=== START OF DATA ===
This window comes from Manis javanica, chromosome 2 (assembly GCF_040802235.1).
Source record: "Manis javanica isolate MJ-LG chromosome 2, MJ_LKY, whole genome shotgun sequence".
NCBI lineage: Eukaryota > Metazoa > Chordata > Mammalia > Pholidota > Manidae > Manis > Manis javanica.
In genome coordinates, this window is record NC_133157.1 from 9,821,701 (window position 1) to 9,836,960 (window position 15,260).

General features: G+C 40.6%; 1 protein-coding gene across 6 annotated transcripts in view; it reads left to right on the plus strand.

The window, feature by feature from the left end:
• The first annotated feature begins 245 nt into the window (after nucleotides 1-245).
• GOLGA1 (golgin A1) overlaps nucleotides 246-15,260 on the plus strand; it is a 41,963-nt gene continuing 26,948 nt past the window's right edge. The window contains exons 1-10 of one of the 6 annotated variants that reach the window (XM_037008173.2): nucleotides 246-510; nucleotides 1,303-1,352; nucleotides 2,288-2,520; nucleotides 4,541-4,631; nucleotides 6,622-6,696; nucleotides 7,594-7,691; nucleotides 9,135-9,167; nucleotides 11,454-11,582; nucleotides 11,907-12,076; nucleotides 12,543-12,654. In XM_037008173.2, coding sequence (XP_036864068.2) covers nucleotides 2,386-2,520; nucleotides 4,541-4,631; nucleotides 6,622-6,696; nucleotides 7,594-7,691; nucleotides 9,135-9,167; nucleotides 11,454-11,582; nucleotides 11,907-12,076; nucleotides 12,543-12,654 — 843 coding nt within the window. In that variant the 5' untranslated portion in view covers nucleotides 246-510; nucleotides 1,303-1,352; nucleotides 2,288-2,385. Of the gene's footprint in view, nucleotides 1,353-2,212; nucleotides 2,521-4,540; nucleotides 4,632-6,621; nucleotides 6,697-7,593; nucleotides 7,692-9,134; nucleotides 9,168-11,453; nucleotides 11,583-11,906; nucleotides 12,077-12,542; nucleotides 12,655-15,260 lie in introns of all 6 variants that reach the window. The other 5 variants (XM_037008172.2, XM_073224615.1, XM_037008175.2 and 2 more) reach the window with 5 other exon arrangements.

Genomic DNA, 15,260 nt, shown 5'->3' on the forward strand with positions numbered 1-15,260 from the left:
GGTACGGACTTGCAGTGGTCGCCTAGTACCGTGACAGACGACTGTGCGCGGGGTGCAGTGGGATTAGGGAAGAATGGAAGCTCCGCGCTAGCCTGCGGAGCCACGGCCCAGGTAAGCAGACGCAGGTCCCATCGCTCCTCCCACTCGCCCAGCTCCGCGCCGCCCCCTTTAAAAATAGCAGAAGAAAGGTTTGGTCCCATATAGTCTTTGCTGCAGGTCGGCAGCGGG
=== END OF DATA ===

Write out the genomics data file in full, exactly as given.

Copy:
This window comes from Manis javanica, chromosome 2 (assembly GCF_040802235.1).
Source record: "Manis javanica isolate MJ-LG chromosome 2, MJ_LKY, whole genome shotgun sequence".
NCBI lineage: Eukaryota > Metazoa > Chordata > Mammalia > Pholidota > Manidae > Manis > Manis javanica.
In genome coordinates, this window is record NC_133157.1 from 9,821,701 (window position 1) to 9,836,960 (window position 15,260).

General features: G+C 40.6%; 1 protein-coding gene across 6 annotated transcripts in view; it reads left to right on the plus strand.

The window, feature by feature from the left end:
• The first annotated feature begins 245 nt into the window (after nucleotides 1-245).
• GOLGA1 (golgin A1) overlaps nucleotides 246-15,260 on the plus strand; it is a 41,963-nt gene continuing 26,948 nt past the window's right edge. The window contains exons 1-10 of one of the 6 annotated variants that reach the window (XM_037008173.2): nucleotides 246-510; nucleotides 1,303-1,352; nucleotides 2,288-2,520; nucleotides 4,541-4,631; nucleotides 6,622-6,696; nucleotides 7,594-7,691; nucleotides 9,135-9,167; nucleotides 11,454-11,582; nucleotides 11,907-12,076; nucleotides 12,543-12,654. In XM_037008173.2, coding sequence (XP_036864068.2) covers nucleotides 2,386-2,520; nucleotides 4,541-4,631; nucleotides 6,622-6,696; nucleotides 7,594-7,691; nucleotides 9,135-9,167; nucleotides 11,454-11,582; nucleotides 11,907-12,076; nucleotides 12,543-12,654 — 843 coding nt within the window. In that variant the 5' untranslated portion in view covers nucleotides 246-510; nucleotides 1,303-1,352; nucleotides 2,288-2,385. Of the gene's footprint in view, nucleotides 1,353-2,212; nucleotides 2,521-4,540; nucleotides 4,632-6,621; nucleotides 6,697-7,593; nucleotides 7,692-9,134; nucleotides 9,168-11,453; nucleotides 11,583-11,906; nucleotides 12,077-12,542; nucleotides 12,655-15,260 lie in introns of all 6 variants that reach the window. The other 5 variants (XM_037008172.2, XM_073224615.1, XM_037008175.2 and 2 more) reach the window with 5 other exon arrangements.

Genomic DNA, 15,260 nt, shown 5'->3' on the forward strand with positions numbered 1-15,260 from the left:
GGTACGGACTTGCAGTGGTCGCCTAGTACCGTGACAGACGACTGTGCGCGGGGTGCAGTGGGATTAGGGAAGAATGGAAGCTCCGCGCTAGCCTGCGGAGCCACGGCCCAGGTAAGCAGACGCAGGTCCCATCGCTCCTCCCACTCGCCCAGCTCCGCGCCGCCCCCTTTAAAAATAGCAGAAGAAAGGTTTGGTCCCATATAGTCTTTGCTGCAGGTCGGCAGCGGG